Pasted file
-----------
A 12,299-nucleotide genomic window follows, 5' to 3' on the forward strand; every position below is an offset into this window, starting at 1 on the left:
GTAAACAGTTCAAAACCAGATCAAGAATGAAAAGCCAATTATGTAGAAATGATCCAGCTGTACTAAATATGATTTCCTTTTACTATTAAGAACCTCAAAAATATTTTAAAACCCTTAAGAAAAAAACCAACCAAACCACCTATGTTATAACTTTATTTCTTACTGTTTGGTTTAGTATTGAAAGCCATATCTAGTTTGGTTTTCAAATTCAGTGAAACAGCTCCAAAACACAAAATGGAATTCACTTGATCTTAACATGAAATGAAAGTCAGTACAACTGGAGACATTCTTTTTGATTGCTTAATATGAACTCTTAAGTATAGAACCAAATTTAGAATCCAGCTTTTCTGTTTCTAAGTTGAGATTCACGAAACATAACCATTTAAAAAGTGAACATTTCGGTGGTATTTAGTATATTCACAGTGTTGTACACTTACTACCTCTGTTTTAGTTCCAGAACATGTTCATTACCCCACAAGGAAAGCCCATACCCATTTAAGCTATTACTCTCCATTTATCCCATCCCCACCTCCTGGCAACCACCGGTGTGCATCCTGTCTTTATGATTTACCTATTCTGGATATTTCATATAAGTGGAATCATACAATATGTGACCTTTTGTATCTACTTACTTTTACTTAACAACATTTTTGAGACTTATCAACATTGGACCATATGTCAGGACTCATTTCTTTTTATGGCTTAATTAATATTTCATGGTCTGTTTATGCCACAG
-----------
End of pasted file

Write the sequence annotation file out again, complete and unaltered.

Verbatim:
A 12,299-nucleotide genomic window follows, 5' to 3' on the forward strand; every position below is an offset into this window, starting at 1 on the left:
GTAAACAGTTCAAAACCAGATCAAGAATGAAAAGCCAATTATGTAGAAATGATCCAGCTGTACTAAATATGATTTCCTTTTACTATTAAGAACCTCAAAAATATTTTAAAACCCTTAAGAAAAAAACCAACCAAACCACCTATGTTATAACTTTATTTCTTACTGTTTGGTTTAGTATTGAAAGCCATATCTAGTTTGGTTTTCAAATTCAGTGAAACAGCTCCAAAACACAAAATGGAATTCACTTGATCTTAACATGAAATGAAAGTCAGTACAACTGGAGACATTCTTTTTGATTGCTTAATATGAACTCTTAAGTATAGAACCAAATTTAGAATCCAGCTTTTCTGTTTCTAAGTTGAGATTCACGAAACATAACCATTTAAAAAGTGAACATTTCGGTGGTATTTAGTATATTCACAGTGTTGTACACTTACTACCTCTGTTTTAGTTCCAGAACATGTTCATTACCCCACAAGGAAAGCCCATACCCATTTAAGCTATTACTCTCCATTTATCCCATCCCCACCTCCTGGCAACCACCGGTGTGCATCCTGTCTTTATGATTTACCTATTCTGGATATTTCATATAAGTGGAATCATACAATATGTGACCTTTTGTATCTACTTACTTTTACTTAACAACATTTTTGAGACTTATCAACATTGGACCATATGTCAGGACTCATTTCTTTTTATGGCTTAATTAATATTTCATGGTCTGTTTATGCCACAG